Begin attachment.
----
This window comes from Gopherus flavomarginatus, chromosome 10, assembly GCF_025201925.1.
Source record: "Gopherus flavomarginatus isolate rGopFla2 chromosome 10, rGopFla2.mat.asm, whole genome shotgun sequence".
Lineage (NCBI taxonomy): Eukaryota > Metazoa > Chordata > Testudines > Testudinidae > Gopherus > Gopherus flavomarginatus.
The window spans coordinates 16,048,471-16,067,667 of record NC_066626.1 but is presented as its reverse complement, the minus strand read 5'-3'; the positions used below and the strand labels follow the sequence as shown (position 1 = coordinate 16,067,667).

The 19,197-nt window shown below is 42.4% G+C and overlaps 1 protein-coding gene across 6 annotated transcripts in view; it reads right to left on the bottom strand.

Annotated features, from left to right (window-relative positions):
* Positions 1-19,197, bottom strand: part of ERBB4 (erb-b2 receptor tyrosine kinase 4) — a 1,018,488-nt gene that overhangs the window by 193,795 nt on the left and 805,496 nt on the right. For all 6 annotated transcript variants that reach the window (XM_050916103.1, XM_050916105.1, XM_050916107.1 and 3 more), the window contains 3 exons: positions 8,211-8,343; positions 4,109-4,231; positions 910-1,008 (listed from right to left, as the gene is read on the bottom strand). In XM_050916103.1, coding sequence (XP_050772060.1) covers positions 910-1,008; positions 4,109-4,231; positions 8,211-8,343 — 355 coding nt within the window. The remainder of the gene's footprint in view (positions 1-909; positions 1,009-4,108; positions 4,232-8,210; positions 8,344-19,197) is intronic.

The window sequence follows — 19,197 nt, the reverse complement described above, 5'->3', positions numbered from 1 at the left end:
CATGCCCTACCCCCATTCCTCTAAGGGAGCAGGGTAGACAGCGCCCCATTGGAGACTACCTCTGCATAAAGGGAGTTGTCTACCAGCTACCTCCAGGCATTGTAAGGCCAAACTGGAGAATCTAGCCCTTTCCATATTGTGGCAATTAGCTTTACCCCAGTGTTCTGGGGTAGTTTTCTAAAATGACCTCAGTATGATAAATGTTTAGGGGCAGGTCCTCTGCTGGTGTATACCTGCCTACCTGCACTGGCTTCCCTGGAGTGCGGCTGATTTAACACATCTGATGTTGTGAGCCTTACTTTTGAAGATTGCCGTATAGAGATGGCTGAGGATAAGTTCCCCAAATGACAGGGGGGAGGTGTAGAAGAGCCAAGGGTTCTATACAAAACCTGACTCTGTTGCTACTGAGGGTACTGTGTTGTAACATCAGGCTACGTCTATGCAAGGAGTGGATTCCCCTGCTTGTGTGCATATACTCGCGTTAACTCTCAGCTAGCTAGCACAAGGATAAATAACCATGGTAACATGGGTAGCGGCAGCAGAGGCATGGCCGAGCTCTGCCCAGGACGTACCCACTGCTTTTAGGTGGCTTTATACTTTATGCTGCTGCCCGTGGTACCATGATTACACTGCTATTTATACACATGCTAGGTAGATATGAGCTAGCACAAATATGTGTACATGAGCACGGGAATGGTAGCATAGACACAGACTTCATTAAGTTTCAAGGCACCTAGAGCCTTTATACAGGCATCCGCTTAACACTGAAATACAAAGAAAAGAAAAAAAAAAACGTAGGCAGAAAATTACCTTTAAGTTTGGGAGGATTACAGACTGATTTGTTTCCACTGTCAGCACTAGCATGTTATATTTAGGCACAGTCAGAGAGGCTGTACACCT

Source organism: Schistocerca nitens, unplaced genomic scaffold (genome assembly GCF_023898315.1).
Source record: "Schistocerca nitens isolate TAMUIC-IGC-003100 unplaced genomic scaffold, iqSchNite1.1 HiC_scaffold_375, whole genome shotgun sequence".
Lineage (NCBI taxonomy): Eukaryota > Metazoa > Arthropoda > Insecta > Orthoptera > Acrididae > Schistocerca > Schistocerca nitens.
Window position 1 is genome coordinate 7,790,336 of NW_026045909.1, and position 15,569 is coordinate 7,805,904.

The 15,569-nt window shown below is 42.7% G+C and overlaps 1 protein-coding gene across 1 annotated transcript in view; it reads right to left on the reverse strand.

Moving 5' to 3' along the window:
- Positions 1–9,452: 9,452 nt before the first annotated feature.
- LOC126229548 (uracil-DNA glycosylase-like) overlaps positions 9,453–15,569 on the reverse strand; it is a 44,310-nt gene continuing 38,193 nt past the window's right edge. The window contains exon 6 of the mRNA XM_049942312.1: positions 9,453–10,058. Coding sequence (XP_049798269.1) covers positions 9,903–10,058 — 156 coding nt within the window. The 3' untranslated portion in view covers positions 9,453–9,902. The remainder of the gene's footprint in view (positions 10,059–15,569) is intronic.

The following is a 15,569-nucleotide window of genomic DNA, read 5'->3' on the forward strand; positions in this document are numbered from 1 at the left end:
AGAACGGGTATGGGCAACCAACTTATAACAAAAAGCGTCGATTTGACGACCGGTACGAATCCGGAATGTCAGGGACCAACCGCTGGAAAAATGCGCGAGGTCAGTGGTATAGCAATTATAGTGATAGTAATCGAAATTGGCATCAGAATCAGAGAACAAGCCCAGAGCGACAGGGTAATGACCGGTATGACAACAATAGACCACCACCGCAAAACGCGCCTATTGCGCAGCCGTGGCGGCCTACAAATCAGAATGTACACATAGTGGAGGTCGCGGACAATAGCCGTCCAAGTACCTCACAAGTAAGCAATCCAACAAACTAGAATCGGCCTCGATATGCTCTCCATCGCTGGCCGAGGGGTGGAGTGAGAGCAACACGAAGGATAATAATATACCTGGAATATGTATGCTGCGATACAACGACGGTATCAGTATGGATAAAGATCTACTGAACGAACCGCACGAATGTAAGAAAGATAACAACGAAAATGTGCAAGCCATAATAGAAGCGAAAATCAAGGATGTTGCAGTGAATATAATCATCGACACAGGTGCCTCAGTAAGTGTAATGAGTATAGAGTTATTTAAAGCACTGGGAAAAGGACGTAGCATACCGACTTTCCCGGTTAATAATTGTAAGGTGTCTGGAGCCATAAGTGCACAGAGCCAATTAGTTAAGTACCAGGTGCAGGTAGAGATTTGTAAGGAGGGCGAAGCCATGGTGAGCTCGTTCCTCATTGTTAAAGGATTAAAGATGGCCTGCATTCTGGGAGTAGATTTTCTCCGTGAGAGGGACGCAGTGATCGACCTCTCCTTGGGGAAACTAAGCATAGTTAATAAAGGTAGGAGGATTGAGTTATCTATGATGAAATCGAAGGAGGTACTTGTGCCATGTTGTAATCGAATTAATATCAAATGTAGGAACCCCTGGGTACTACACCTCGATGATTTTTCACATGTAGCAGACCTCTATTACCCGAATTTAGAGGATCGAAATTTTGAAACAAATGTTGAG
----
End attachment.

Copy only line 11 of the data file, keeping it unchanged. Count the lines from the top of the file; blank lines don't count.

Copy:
Source record: "Schistocerca nitens isolate TAMUIC-IGC-003100 unplaced genomic scaffold, iqSchNite1.1 HiC_scaffold_375, whole genome shotgun sequence".